Academic journal article Fathering

Urban Fathers' Role in Maternal Postpartum Mental Health

Academic journal article Fathering

Urban Fathers' Role in Maternal Postpartum Mental Health

Article excerpt

Postpartum depression (PPD) leads to poor outcomes for mothers and families, yet for many reasons across various ecological strata, it remains difficult to identify. The potential role of fathers in maternal mental health has largely been unexplored. We use an ecological model to examine urban fathers' role in identifying maternal depressive symptoms and providing partner support.

In 31 qualitative interviews with urban fathers, seven fathers identified depressive symptoms such as depressed mood and loss of interest in previously enjoyed activities and fifteen reported providing emotional, instrumental, and stability support. Implications of our findings and the potential roles that fathers can assume in the ecological strata are discussed.

Keywords: Postpartum depression, maternal mental health, fathers, partner support


International and national efforts have highlighted the positive roles that fathers can play in their family (National Fatherhood Initiative, 2008; State of Illinois Office of the Governor, 2005; United Nations Population Fund, 2007). Yet, in addition to the known positive associations between father involvement and child developmental outcomes, fathers have been found to play an important role in supporting mothers and attending to their mental health needs (Dennis, Janssen, & Singer, 2004; Lemola, Stadlmayr, & Grob, 2007; Sarkadi, Kristiansson, Oberklaid, & Bremberg, 2007). Understanding and clarifying normative roles that unmarried, low-income, and ethnic minority fathers fulfill in their families represents a pressing need in fathering literature as previous academic work has historically involved married, Caucasian, and middle-to-upper class fathers (Coley, 2001). Earlier research may not generalize to diverse populations of fathers. For example, a recent study identifying fathers as valuable resources when assessing maternal depressive symptoms cautioned that generalization to non-married or racially/ethnically diverse couples was limited because their sample consisted of married, highly-educated White couples of mid-to-high socioeconomic status (Moran & O' Hara, 2006). This paper focuses on the supportive roles that urban, low-income, racially and ethnically diverse fathers may assume in the postpartum period, when mothers are vulnerable to additive stress and depressive symptoms.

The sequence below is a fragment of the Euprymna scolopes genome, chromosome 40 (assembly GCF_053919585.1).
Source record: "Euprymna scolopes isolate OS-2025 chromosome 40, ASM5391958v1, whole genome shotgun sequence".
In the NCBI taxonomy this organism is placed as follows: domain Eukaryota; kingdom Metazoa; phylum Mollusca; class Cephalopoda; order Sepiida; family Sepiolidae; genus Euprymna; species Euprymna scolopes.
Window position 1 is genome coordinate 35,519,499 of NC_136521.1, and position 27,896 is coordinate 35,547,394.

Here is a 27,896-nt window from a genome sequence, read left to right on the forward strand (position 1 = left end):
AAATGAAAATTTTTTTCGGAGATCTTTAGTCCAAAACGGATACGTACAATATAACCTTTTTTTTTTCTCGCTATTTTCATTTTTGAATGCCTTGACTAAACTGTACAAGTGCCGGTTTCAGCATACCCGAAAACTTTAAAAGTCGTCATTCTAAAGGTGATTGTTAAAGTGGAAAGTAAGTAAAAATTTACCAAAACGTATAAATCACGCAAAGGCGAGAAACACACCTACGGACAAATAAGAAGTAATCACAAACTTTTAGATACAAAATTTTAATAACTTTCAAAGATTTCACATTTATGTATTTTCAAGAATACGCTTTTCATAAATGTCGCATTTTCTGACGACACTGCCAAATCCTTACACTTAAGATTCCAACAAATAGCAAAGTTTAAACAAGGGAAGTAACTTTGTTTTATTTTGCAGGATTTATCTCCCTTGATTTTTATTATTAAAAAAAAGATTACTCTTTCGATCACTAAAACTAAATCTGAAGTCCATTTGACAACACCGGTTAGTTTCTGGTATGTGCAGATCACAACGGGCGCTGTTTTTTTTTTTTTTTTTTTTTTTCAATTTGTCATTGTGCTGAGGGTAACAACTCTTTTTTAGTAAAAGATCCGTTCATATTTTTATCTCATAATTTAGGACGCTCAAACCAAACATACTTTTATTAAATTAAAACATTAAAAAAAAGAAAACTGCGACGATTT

The ecological model serves as the theoretical framework for this paper as postpartum depression is considered a systemic issue (Perfetti, Clark, & Fillmore, 2004). This model, which recognizes that families are complex systems that are affected by larger contextual factors, has been useful when examining a more robust conceptualization of paternal roles in families (Adamsons, O'Brien, & Pasley, 2007). We review the macro-, exo-, and individual level barriers to the identification of postpartum depression (PPD) and describe the roles fathers may assume in the mothers' microsystem as potential identifiers of depressive symptoms and sources of support.

Literature Review and Theoretical Framework

Postpartum depression affects 10-15% of new mothers and is consistently associated with negative child outcomes and conflict in adult partner relationships (Coyne, Thompson, & Palmer, 2002; Dawson, et al., 2003; McLearn, Minkovitz, Strobino, Marks, & Hou, 2006; Meighan, Davis, Thomas, & Droppleman, 1999; NICHD Early Child Care Research Network, 1999; Sacco & Phares, 2001 ; Whisman, 2001). Despite this high frequency and the known adverse outcomes associated with PPD, systemic and individual barriers continue to inhibit the identification of depressed mothers, thereby interfering with a mother's ability to receive support and appropriate treatment options (Sobey, 2002; Sword, 2005). In the maternal macrosystem, cultural and societal values comprise the outermost layer of the environment, with social stigma constituting a contributing factor to problems with identification. …

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